Coronavirus: Hong Kong police put social-distancing rules to test at protesters’ monthly gathering

Christy Leung

Hong Kong police on Tuesday night used new rules limiting public groups to stop people from gathering at Prince Edward MTR station for a monthly event held by the anti-government protest movement.

A scattered but steady stream of protesters showed up after work and passed white chrysanthemums to eight Yau Tsim Mong district councillors standing outside the station exit beside Mong Kok Police Station.

Most of them left after leaving their floral tributes, but others lingered nearby to observe what happened. They were quickly dispersed by police officers invoking the government’s new regulations to enforce social distancing amid the Covid-19 pandemic.

“The pandemic has entered a critical stage. To avoid the spread of the disease in society, please leave now,” a policewoman said through an amplifier, warning that failure to do so could result in a jail term and a fine.

Online messages had encouraged people to leave floral tributes outside the station, where rumours have led some to believe police killed protesters during a clearance operation on August 31 last year, despite repeated official denials and a lack of any evidence. Protesters have also criticised the level of force used by police that night.

The messages also noted that new measures banning groups of more than four, in an attempt to curb the spread of the deadly coronavirus, had come into effect.

“Liberate Hong Kong; revolution of our times,” crowds at the station chanted briefly, using a refrain common over the months of unrest.

A 21-year-old student, surnamed Chan, criticised the government’s regulations, saying they were a further crackdown on freedom of assembly masquerading as an anti-epidemic measure.

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Another protester, a medical professional surnamed Nam who had gone to the site to leave flowers, said she appreciated the government’s original intent.

“But I think since people don’t believe this government any more, people think it is just another excuse to impose more criminal sanctions,” said the woman, in her 30s.

The practicality of the four-person cap was tested when one person walked towards a group of four. Officers grabbed one of the four for a brief body search. A separate group of young people were stopped and held inside a cordon area.

Later, police repeatedly raised a blue flag, warning people at the scene that they were part of an unlawful assembly. Several protesters were seen being held to the ground by officers, while others hurled verbal abuse at police.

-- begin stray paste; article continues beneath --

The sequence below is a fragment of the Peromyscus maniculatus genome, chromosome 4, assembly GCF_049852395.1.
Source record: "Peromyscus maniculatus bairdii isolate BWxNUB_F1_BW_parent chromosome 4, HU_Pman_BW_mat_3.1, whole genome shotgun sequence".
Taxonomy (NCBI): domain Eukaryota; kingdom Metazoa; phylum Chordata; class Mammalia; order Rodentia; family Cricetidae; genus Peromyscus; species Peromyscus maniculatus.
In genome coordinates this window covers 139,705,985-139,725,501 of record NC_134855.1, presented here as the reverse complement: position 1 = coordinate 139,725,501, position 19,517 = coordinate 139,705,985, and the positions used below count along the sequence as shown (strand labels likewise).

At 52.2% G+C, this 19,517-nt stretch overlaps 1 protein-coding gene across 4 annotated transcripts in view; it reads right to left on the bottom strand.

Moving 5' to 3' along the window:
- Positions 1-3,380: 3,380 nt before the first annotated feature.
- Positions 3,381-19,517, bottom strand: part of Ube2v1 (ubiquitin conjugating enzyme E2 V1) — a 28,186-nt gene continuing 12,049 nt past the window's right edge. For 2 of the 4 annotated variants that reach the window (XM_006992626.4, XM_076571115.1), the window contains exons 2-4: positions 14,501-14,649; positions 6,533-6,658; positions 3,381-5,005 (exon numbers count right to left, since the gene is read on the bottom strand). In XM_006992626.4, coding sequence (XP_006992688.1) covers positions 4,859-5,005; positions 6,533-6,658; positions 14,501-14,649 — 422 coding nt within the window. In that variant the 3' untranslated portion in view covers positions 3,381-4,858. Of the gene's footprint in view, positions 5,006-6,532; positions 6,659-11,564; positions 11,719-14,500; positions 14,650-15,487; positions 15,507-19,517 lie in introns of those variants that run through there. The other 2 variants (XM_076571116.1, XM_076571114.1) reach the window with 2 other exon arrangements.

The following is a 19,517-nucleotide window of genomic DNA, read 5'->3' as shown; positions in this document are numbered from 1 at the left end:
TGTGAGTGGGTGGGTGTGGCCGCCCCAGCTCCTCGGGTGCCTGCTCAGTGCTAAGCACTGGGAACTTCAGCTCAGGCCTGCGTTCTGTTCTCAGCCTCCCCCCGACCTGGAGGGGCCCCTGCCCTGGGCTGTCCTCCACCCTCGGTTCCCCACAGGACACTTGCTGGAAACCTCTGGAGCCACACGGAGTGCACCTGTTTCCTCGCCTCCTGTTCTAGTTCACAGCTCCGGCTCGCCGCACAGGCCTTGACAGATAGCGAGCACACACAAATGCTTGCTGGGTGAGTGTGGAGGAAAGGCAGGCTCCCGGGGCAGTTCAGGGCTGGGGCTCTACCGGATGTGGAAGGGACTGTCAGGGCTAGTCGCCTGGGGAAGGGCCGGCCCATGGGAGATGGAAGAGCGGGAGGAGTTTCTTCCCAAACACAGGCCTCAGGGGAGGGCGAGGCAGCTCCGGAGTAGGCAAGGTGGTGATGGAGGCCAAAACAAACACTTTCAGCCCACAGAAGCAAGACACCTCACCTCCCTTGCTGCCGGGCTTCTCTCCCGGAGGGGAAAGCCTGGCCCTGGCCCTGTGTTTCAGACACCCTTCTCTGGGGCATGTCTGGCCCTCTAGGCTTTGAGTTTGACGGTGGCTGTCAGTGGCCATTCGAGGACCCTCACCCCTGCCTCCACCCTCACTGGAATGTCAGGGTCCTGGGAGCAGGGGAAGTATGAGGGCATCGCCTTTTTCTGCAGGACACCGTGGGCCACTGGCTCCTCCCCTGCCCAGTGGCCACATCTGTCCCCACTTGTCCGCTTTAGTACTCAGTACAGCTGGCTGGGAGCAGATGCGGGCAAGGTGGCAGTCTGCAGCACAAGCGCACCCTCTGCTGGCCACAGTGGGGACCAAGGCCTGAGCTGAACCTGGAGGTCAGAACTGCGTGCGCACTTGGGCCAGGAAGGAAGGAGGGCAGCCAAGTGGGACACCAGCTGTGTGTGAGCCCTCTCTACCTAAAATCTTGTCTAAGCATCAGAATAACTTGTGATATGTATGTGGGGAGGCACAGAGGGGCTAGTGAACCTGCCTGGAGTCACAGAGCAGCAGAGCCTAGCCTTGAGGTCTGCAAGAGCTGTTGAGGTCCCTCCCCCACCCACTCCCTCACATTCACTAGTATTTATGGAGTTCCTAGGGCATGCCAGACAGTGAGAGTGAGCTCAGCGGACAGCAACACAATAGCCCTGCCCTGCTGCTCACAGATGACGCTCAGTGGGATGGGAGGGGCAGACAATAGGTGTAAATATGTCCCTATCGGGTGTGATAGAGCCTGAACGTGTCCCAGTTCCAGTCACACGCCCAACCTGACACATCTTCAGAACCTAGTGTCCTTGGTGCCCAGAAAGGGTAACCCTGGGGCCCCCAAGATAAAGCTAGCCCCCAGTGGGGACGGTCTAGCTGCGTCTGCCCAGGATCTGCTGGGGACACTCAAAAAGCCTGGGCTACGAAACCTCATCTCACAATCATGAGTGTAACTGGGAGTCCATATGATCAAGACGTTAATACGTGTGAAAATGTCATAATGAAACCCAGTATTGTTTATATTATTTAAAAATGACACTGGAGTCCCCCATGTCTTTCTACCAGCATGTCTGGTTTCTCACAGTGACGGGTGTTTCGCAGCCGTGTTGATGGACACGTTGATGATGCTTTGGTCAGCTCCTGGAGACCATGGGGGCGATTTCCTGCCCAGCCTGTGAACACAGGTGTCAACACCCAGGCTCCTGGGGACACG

A police source familiar with Tuesday’s operation said officers would first try to persuade people against forming crowds, and hoped not to make arrests on the spot.

“It could be followed by a verbal warning,” the source said. “We respect their freedom of expression. But whether they are protesting, gathering or just purely paying floral tributes, the risk of infections still exists when a group is formed. There is public hygiene to consider.”

The Post understands the force had sought legal advice from the Department of Justice and reserved extra manpower to handle possible clashes.

“The protests and any illegal acts are still constrained by the Public Order Ordinance and also the Crimes Ordinance. Officers will act accordingly,” the source said.

Last month’s gathering descended into chaos as protesters hurled petrol bombs and police fired rounds of tear gas, with an officer drawing his firearm. Some 115 people were arrested over the biggest outbreak of violence since Covid-19 emerged in Hong Kong in late January.

The anti-government protests began in June last year in response to an extradition bill that laid down the framework for transferring suspects wanted in mainland China, as well as other jurisdictions outside Hong Kong. The government was eventually forced to back down and withdraw the legislation.

The city had recorded 715 infections, most of them residents returning from overseas, as of Tuesday afternoon.

Chief Executive Carrie Lam Cheng Yuet-ngor warned of a “public emergency situation” when she announced the tough social-distancing measures last week in a bid to regain control over the spread of the disease.

The ban on groups of more than four people came into effect on Sunday and was scheduled to last at least 14 days. The rule does not apply to private settings, the workplace, public transport, weddings, funerals, courts or government buildings and meetings.

Violators could be fined up to HK$25,000 (US$3,225) and sent to prison for six months, but can opt to pay a fixed penalty of HK$2,000.

This article Coronavirus: Hong Kong police put social-distancing rules to test at protesters’ monthly gathering first appeared on South China Morning Post

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